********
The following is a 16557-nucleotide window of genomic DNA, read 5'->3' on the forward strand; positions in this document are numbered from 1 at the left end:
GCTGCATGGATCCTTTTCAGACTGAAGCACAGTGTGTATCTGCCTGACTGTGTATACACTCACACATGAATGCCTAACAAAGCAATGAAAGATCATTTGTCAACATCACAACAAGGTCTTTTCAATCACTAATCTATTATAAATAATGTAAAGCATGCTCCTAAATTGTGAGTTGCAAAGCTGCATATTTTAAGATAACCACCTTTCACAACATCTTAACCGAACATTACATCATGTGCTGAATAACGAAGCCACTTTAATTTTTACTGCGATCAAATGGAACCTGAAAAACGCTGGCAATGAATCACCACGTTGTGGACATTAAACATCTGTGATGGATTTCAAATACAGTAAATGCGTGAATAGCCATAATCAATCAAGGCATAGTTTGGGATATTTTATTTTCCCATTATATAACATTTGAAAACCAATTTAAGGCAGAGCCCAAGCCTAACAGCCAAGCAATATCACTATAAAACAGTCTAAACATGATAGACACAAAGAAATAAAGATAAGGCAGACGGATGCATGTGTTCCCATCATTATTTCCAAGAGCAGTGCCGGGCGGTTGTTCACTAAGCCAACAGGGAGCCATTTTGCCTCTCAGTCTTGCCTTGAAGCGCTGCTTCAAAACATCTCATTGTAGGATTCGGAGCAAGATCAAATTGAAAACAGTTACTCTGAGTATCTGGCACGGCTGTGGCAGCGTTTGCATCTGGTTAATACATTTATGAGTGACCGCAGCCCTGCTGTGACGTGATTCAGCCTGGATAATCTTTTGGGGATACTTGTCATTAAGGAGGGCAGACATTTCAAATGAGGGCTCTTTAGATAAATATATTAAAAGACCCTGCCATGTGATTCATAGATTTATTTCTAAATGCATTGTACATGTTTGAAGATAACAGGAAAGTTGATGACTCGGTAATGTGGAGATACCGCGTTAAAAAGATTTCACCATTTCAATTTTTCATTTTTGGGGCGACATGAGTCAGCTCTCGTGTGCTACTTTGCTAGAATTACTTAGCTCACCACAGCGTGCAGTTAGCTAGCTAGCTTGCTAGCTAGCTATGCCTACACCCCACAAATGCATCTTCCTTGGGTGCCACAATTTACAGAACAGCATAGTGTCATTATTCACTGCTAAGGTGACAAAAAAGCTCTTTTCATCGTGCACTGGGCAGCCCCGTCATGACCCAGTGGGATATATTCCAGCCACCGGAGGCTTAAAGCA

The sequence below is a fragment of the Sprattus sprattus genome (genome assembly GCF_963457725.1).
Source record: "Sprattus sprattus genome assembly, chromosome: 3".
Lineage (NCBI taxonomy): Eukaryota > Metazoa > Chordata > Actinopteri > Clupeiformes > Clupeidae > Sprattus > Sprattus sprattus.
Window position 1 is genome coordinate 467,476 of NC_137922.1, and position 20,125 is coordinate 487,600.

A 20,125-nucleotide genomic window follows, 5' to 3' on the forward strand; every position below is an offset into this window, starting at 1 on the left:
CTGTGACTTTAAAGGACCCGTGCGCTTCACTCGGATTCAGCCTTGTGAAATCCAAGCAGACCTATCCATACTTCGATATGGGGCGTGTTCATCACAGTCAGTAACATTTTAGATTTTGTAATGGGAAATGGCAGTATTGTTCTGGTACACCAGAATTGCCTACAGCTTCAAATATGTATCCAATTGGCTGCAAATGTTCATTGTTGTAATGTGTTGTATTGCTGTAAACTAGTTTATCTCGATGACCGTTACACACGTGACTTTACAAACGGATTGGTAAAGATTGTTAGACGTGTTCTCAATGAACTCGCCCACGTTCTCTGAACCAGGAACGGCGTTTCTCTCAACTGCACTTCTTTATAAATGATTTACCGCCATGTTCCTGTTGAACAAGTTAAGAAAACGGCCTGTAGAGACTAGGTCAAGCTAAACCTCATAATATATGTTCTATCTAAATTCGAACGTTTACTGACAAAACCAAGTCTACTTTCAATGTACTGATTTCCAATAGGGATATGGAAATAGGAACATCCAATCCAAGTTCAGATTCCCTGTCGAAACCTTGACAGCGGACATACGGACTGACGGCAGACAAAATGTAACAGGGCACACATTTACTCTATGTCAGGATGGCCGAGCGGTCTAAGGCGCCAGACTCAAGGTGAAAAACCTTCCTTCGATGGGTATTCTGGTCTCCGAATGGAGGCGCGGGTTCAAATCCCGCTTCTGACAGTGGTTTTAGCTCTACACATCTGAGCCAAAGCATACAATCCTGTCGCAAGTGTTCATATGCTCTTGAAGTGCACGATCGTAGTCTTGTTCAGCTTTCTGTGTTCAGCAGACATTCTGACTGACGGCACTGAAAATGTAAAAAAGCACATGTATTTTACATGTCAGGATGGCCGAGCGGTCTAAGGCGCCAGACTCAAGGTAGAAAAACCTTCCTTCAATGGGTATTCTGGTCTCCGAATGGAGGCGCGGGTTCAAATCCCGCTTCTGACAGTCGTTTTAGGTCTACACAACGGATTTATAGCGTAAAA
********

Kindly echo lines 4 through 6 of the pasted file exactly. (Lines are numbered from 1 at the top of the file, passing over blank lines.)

Source record: "Sprattus sprattus genome assembly, chromosome: 3".
Lineage (NCBI taxonomy): Eukaryota > Metazoa > Chordata > Actinopteri > Clupeiformes > Clupeidae > Sprattus > Sprattus sprattus.
Window position 1 is genome coordinate 467,476 of NC_137922.1, and position 20,125 is coordinate 487,600.